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Ford Fusion: Cream of the redesigned crop

Friday, December 14, 2012

Category:Car Enthusiast Talk

Kelley Blue Book, the leading provider of new and used car information, has named the 2013 Ford Fusion as the year's Best Redesigned Vehicle. Experts compared it with 20 other 2013 redesigns, and the cream that is the Fusion rose above the competition.

"More than a handful of vehicles made the short list of finalists for this year, but ultimately the 2013 Ford Fusion was named KBB.com's 2013 Best Redesigned Vehicle with impressive gains in design, technology and fuel economy," said Jack Nerad, executive editorial director and executive market analyst for Kelley Blue Book. "Outside, the new Fusion is clearly the hottest-looking car in a class with no fewer than 13 other entrants. The interior is just as striking, and a variety of technological enhancements and choice of five powertrains is just icing on the cake."

When considering the best redesigns, KBB editors took into account exterior and interior styling, technology, comfort and convenience features, performance/capability, driving dynamics, safety, fuel economy, overall refinement and value. Any auto owner's looking to soup up their current redesigns should equip their cars with Husky Liners® car floor mats.

According to KBB, to be considered a Best Redesigned Vehicle, a car has to have received the best complete make over, demonstrating improvement and superiority when compared to its predecessors and competitors. KBB's list of top 2013 redesigns also included the Chevrolet Malibu, Ford Escape, Honda Accord, Land Rover Range Rover, Lexus ES, Mercedes-Benz GL, Nissan Pathfinder, Porsche Boxster, RAM 1500, Toyota Avalon and many more.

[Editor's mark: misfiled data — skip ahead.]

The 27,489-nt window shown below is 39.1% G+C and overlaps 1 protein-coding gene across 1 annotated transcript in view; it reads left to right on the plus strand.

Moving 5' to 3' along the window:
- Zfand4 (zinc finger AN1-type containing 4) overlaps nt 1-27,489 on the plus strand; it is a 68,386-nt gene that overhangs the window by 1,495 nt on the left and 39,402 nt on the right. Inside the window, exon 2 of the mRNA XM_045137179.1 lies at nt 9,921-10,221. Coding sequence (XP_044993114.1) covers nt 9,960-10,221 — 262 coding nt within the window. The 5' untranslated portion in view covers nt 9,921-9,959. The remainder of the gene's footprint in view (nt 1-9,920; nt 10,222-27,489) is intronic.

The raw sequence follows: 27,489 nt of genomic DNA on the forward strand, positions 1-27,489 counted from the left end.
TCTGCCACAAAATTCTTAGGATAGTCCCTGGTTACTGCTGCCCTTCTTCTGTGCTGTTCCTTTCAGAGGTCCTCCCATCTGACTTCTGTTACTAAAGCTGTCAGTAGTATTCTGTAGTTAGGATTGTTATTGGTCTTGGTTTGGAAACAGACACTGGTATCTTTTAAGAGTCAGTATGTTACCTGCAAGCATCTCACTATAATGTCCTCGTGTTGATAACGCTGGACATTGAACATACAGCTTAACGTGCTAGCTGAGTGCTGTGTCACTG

As for 2012 redesigns, just last month, Cars.com named the Honda CR-V and Toyota Camry as the best redesigns of this year, after comparing them with 61 other cars. The website factored the success the cars had with sales throughout the year to determine the top redesigns.

Kelsey Mays, industry analyst at Cars.com, said the Camry and CR-V drew huge appeal from car shoppers, giving them an edge against the other redesigns. Auto manufactures can spend nearly $1 billion on redesigned car, so successful reception by shoppers is critical.

"Automakers count on redesigns to boost sales," Mays added. "Though they are costly, the payoff tends to be significant, however not all are as successful as the Camry and CR-V. We took a look at an array of 2012 redesigns to determine which followed the pattern of outselling their predecessors and which fell short."